Actually, I call my books coming-of-age romantic mysteries because characters are growing and maturing in the course of their stories, so the coming-of-age aspect is central.

As to what drew me to romance, I consider myself a hopeless romantic, and I’ve found that romantic attraction is high on most teens’ minds. Those hormones are raging and most teens are interested in romance, but many lack real life romantic experience. Novels that include romance are a great way to vicariously experience something readers long for or wonder about for their own lives.

And I’ve always loved mysteries! Growing up, I devoured Nancy Drew and The Hardy Boys.

What would you recommend to writers who write about mental illness?

Do your research! When I was writing Sam’s mom in Deadly Setup, for example, I did a lot of reading about narcissism and its causes. Fascinating stuff!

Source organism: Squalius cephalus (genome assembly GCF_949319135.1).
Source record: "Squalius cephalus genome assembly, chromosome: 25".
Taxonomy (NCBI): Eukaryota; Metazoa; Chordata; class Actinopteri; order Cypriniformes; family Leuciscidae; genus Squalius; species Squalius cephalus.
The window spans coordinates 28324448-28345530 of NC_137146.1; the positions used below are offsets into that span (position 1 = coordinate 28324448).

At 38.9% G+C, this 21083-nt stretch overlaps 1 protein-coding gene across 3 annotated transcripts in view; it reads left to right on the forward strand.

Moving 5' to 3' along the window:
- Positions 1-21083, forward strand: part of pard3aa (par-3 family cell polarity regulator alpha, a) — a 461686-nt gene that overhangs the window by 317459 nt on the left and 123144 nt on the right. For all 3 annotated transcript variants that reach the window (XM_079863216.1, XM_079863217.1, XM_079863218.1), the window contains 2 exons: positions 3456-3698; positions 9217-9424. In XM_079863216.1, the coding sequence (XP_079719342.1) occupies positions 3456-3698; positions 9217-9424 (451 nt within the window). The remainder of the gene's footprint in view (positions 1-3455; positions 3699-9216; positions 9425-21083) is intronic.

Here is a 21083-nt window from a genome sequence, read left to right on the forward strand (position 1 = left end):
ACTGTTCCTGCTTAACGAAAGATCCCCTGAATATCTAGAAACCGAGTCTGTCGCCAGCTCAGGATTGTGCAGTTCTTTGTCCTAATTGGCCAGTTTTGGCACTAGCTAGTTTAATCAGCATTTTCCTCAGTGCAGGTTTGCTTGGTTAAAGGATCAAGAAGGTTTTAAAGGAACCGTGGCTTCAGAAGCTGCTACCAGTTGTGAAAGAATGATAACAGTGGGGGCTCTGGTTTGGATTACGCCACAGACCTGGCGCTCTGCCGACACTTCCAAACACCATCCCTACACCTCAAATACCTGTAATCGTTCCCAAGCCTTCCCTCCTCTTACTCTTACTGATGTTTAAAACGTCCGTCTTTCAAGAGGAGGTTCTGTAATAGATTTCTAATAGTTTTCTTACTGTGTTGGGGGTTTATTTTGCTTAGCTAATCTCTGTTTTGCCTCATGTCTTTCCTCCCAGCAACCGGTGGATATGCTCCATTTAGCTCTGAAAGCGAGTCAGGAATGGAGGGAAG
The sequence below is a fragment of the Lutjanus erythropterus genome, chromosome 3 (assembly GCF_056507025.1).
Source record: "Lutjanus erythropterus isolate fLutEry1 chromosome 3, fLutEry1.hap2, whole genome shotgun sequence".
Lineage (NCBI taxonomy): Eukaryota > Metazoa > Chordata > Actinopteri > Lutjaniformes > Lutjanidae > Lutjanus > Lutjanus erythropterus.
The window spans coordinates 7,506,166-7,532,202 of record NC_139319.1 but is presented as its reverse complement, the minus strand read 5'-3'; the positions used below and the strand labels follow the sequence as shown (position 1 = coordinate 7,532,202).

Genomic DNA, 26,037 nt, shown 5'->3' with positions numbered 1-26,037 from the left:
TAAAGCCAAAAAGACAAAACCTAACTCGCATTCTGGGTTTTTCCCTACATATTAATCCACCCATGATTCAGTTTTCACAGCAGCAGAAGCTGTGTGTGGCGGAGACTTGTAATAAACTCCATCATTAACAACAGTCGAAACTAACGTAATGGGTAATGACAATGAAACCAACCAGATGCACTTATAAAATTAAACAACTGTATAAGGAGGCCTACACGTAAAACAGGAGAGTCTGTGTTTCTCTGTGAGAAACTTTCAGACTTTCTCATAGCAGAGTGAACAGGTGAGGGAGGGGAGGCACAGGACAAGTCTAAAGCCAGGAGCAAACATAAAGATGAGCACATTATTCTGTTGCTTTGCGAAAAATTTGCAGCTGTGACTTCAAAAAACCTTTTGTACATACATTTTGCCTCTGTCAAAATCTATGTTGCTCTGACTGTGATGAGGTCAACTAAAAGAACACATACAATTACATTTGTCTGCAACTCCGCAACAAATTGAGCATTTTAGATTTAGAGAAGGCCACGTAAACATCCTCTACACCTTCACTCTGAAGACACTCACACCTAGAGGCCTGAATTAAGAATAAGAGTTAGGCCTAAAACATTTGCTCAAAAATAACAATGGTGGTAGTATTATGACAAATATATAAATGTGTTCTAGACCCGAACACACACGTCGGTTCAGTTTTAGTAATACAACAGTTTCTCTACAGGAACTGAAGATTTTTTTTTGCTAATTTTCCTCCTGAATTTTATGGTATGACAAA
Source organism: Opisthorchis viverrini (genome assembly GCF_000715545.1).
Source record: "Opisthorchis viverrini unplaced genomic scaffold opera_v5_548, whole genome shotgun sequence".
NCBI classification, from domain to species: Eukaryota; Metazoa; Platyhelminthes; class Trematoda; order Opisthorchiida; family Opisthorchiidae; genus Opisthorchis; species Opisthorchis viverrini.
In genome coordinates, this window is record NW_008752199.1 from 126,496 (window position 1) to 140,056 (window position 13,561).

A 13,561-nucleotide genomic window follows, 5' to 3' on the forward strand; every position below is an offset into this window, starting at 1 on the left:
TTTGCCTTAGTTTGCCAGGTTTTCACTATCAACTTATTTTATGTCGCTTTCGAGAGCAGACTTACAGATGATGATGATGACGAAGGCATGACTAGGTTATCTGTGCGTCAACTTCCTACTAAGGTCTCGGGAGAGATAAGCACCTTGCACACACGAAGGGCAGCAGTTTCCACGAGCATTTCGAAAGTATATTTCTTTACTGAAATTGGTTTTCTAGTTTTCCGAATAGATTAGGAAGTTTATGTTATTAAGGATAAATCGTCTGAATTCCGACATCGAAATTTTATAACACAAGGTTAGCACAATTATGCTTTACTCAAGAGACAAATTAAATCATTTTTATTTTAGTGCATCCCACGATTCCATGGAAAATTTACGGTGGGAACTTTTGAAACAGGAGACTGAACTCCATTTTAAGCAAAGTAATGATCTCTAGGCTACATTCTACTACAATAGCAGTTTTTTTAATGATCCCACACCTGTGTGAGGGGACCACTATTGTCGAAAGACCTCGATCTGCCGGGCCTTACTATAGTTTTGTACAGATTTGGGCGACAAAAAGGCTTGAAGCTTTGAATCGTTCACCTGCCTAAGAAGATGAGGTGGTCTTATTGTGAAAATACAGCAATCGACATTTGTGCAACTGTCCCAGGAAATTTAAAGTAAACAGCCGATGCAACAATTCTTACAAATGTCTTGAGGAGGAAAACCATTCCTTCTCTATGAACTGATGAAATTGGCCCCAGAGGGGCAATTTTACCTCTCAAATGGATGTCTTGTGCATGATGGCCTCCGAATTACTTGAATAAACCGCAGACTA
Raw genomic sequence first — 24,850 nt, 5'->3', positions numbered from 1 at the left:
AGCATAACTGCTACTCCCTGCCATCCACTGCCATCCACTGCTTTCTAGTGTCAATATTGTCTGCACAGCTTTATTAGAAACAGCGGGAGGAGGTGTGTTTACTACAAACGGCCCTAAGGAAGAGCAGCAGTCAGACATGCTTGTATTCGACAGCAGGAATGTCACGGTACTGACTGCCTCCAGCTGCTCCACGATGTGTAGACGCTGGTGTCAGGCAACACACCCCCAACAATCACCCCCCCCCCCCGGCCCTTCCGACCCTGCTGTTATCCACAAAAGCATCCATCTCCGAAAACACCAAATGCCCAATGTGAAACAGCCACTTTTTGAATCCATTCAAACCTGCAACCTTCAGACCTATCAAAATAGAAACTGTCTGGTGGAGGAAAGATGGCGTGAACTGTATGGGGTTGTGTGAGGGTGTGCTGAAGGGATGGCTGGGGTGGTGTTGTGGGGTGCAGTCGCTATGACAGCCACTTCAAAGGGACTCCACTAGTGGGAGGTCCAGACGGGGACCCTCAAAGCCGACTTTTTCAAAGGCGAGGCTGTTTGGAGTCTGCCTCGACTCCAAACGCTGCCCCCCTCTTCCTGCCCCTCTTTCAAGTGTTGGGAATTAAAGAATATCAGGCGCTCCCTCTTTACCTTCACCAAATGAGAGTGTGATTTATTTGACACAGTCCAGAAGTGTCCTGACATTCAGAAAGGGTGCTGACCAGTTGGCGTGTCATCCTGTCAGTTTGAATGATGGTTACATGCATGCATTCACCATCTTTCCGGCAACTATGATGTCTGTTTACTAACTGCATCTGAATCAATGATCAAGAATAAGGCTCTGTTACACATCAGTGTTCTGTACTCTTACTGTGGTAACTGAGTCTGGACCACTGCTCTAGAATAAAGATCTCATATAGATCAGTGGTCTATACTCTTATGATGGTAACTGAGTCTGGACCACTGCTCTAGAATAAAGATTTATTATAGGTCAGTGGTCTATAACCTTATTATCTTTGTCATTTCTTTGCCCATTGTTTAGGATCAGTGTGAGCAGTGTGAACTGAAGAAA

You studied sociology in both undergrad and grad school. How did that influence your books?

What a great question! People have always fascinated me, so sociology was an amazing field I discovered in college. Sociology involves digging deeply into people’s behavior and why people in society behave and think and feel as they do. Studying sociology, I believe, leads to greater empathy and understanding of others who may have had very different experiences from our own.

The desire to understand why people behave as they do has definitely influenced my books. I pay a lot of attention to the backstories of my characters, which have so much to do with how they see the world and react to events.